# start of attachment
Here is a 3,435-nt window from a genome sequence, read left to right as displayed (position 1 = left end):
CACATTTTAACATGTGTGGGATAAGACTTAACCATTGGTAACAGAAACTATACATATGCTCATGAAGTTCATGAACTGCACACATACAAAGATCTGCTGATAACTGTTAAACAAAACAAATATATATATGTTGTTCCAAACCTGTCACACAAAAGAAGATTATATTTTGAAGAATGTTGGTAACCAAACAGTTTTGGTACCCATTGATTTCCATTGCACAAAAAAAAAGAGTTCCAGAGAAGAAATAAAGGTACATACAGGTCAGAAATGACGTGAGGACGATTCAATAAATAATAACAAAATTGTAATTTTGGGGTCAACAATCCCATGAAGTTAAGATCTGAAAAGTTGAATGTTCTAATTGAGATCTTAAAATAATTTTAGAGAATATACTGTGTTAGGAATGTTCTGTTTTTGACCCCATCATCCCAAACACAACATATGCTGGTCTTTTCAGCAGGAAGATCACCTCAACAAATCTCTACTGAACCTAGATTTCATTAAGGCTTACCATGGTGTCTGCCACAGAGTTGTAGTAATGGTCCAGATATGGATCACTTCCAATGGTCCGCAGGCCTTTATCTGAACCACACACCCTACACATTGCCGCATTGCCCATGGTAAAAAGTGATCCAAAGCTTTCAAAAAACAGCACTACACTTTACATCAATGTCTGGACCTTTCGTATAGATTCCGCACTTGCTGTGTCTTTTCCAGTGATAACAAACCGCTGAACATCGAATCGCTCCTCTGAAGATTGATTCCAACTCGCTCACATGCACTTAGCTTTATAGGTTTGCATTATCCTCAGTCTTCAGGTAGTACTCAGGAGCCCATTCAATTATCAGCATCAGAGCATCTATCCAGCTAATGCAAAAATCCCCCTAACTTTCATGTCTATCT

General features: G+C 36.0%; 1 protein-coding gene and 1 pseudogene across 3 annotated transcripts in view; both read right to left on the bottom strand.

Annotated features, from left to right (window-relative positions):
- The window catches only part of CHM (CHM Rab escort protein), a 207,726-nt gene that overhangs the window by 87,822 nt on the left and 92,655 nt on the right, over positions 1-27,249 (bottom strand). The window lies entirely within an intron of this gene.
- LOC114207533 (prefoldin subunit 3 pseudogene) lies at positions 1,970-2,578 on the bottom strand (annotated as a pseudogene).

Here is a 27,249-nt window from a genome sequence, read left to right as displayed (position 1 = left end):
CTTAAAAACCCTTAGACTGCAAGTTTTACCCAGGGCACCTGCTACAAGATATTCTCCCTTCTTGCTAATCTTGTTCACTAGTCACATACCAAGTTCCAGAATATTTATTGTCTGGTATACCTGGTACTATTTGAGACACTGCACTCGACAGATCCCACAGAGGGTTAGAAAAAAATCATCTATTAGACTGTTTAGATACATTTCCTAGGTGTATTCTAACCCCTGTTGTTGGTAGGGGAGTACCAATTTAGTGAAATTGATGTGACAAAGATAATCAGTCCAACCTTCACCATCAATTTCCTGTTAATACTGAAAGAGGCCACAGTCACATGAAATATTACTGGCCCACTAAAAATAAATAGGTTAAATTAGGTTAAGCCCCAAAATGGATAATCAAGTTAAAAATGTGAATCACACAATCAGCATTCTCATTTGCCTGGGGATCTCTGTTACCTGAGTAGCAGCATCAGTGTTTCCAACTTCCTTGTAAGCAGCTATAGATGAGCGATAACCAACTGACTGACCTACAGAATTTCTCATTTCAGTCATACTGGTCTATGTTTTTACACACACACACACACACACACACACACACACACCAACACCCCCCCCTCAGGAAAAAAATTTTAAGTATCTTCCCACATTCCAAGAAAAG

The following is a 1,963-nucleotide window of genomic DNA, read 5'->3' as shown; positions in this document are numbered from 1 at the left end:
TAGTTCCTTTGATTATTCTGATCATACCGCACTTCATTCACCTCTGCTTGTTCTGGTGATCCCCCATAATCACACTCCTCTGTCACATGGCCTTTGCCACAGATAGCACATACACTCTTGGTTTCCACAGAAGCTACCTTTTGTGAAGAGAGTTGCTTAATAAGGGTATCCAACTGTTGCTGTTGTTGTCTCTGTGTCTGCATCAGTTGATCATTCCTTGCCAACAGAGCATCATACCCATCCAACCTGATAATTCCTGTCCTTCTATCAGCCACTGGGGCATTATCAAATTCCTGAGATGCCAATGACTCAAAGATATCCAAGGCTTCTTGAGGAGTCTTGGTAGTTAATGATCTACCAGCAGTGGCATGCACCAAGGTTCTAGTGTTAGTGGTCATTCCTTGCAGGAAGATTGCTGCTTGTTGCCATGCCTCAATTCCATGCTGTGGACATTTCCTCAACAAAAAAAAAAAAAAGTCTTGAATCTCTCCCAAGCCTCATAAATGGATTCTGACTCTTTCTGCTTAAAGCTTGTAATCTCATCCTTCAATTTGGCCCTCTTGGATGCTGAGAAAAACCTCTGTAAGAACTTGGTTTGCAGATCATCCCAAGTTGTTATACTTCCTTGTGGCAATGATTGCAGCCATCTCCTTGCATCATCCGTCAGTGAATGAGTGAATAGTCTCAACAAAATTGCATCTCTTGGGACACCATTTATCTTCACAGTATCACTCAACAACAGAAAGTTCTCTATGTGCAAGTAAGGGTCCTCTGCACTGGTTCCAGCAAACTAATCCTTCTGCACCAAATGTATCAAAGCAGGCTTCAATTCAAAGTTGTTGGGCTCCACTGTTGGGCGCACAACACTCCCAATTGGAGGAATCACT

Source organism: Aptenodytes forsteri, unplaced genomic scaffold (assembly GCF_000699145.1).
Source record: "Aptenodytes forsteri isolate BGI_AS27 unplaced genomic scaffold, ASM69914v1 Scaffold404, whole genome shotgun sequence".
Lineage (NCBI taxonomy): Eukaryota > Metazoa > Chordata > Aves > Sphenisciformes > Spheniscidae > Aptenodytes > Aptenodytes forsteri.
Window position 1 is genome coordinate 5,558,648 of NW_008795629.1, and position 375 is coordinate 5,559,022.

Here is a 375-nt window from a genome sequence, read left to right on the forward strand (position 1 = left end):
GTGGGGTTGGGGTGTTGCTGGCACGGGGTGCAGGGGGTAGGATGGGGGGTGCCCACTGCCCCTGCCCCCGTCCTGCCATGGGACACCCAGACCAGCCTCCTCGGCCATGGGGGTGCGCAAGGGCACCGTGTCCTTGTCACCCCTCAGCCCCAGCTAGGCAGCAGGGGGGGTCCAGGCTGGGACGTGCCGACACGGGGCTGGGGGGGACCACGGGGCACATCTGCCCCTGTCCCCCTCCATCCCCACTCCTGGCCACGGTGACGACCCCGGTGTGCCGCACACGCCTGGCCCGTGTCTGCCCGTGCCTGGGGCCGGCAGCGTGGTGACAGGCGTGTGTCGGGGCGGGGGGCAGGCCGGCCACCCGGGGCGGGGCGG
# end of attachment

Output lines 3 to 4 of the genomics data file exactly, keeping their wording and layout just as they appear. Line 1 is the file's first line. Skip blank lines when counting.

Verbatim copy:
General features: G+C 36.0%; 1 protein-coding gene and 1 pseudogene across 3 annotated transcripts in view; both read right to left on the bottom strand.

Annotated features, from left to right (window-relative positions):